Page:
Gas crises aren’t a new phenomenon

“As Gas Prices Rise, Frustrations Mount FUELING ANGER,” was the headline at the top of the front page the other day.

The story told of drivers shopping for the cheapest gasoline in Seattle so they could buy just enough to drive to Tacoma and fill up where it was cheaper.

Anger, frustration, fear of how much worse it’s going to get before it gets better. If it gets better.

Well, if you think this is bad, don’t forget what happened in the 1970s. Then-Labor Secretary George Shultz warned in 1970 of a manufactured crisis in the oil industry. The industry, he said, was capable of producing a crisis simply by shutting off supplies.

When the crisis arrived in 1973, with long lines at the gas stations and prices soaring, legislative and congressional hearings were held asking why.

Lack of refineries, said the oil folks. Domestic reserves were running out but the low price paid for gasoline discouraged exploration for new reserves.

Natural gas, their competitor, was oversold and under priced so many large fuel users were switching from oil. More people were driving more cars and getting less milage to the gallon because of anti-pollution devices.

The average driver, however, smelled a rat in the fact the courts had just held up an extension of the Alaska pipeline and suspicion was the fuel shortage and price hikes were to get the pipeline through along with resumption of offshore drilling.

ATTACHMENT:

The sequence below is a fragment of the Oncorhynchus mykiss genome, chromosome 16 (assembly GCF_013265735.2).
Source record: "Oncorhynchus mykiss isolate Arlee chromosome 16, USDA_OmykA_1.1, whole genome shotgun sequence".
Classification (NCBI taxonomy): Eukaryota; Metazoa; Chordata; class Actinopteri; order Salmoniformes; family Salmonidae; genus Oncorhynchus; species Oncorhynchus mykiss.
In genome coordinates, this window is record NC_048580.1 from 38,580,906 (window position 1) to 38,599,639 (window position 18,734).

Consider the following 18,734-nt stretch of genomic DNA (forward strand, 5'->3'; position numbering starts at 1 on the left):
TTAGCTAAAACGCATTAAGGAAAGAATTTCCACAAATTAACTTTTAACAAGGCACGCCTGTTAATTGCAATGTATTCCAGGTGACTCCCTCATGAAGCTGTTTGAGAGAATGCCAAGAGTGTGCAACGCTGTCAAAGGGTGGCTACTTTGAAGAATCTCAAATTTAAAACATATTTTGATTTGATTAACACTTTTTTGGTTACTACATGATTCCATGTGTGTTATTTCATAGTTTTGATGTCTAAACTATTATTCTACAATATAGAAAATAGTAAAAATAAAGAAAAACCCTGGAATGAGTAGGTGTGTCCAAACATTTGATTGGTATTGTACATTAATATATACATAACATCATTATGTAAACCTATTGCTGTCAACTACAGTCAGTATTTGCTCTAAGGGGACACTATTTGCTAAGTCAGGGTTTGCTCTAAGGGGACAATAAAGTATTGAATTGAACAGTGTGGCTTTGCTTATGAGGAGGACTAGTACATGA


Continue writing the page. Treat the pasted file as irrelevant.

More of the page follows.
Service stations started shutting down nights and weekends. Energy czar William Simon suggested all stations shut down on weekends and people limit themselves to 10 gallons a week.

What a maroon.

It got worse in the fall of 1973, when Arab oil producers imposed a total ban on sales to the U.S. after outbreak of the Arab-Israeli war.

Now gas was really scarce.

Government officials recommended people not top their tanks off but wait until they were down to a quarter of a tank. Were they kidding?

You could waste that much just driving around looking for an open station. I once sat in line for half an hour until the operator put a “Last Car for Gas” sign on the back of the car in front of me.

When the ferry system just about ran out of diesel fuel, the federal fuel chief refused to grant more because, he said, he regarded ferries as an extension of the highways and you don’t give fuel to highways.

A hasty new ruling declared ferries a mass transit system.

Lawmakers learned, to their chagrin, that oil companies had phased out 170 stations in the state with marginal operations. That meant that former customers of those stations had shifted to other stations, adding to the line-ups, but it seemed a mystery as to where the gas went that would have gone to the closed stations.

Oil companies said it was still coming into the state but not necessarily the area it formerly went to, thus creating area shortages.

Not everybody believed that. Idaho and Oregon seemed to have plenty of gasoline.Why didn’t we?

In February, 1974, Gov. Dan Evans announced that he had secured a special supply of 4.2 million gallons over and above the allotment for the state.

But where was it?

It turned out the gubernatorial gas was coming in through the Yellowstone pipeline and terminating at Moses Lake, where the distributor was a wholesaler who had two stations in Washington and four in Oregon.

A legislative staffer trailed one of the wholesaler’s trucks all the way from Moses Lake to Umatilla, Ore., and found a half-million gallons of our gas had gone south before it could be stopped.

We didn’t get it back.

Anyway, the Arabs lifted the ban in 1974, the Alaska pipeline and offshore drilling resumed and things got better.

We made it then. We’ll make it now. We always do.

Adele Ferguson can be reached at P.O. Box 69, Hansville, WA., 98340.

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